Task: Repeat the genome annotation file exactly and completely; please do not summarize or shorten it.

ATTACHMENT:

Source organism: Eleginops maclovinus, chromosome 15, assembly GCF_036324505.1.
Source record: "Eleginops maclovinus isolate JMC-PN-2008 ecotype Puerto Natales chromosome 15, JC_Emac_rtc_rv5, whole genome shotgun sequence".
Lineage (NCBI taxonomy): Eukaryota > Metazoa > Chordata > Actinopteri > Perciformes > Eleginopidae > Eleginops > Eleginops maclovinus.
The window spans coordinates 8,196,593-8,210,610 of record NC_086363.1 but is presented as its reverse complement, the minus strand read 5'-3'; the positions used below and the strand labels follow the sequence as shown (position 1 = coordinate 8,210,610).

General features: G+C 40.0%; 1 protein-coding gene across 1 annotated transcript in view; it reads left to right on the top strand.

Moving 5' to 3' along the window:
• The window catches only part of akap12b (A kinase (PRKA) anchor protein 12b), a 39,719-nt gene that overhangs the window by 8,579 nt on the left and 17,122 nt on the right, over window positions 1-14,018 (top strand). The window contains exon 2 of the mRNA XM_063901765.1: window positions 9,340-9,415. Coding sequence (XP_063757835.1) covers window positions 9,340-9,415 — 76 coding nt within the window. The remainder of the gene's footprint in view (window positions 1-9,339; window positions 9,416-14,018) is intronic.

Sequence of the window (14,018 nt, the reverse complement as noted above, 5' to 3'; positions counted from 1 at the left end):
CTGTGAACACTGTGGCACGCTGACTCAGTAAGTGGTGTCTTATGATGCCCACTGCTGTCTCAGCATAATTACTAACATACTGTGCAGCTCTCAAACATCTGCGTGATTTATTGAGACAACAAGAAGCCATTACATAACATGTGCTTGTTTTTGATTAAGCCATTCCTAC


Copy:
Source organism: Eleginops maclovinus, chromosome 15, assembly GCF_036324505.1.
Source record: "Eleginops maclovinus isolate JMC-PN-2008 ecotype Puerto Natales chromosome 15, JC_Emac_rtc_rv5, whole genome shotgun sequence".
Lineage (NCBI taxonomy): Eukaryota > Metazoa > Chordata > Actinopteri > Perciformes > Eleginopidae > Eleginops > Eleginops maclovinus.
The window spans coordinates 8,196,593-8,210,610 of record NC_086363.1 but is presented as its reverse complement, the minus strand read 5'-3'; the positions used below and the strand labels follow the sequence as shown (position 1 = coordinate 8,210,610).

General features: G+C 40.0%; 1 protein-coding gene across 1 annotated transcript in view; it reads left to right on the top strand.

Moving 5' to 3' along the window:
• The window catches only part of akap12b (A kinase (PRKA) anchor protein 12b), a 39,719-nt gene that overhangs the window by 8,579 nt on the left and 17,122 nt on the right, over window positions 1-14,018 (top strand). The window contains exon 2 of the mRNA XM_063901765.1: window positions 9,340-9,415. Coding sequence (XP_063757835.1) covers window positions 9,340-9,415 — 76 coding nt within the window. The remainder of the gene's footprint in view (window positions 1-9,339; window positions 9,416-14,018) is intronic.

Sequence of the window (14,018 nt, the reverse complement as noted above, 5' to 3'; positions counted from 1 at the left end):
CTGTGAACACTGTGGCACGCTGACTCAGTAAGTGGTGTCTTATGATGCCCACTGCTGTCTCAGCATAATTACTAACATACTGTGCAGCTCTCAAACATCTGCGTGATTTATTGAGACAACAAGAAGCCATTACATAACATGTGCTTGTTTTTGATTAAGCCATTCCTAC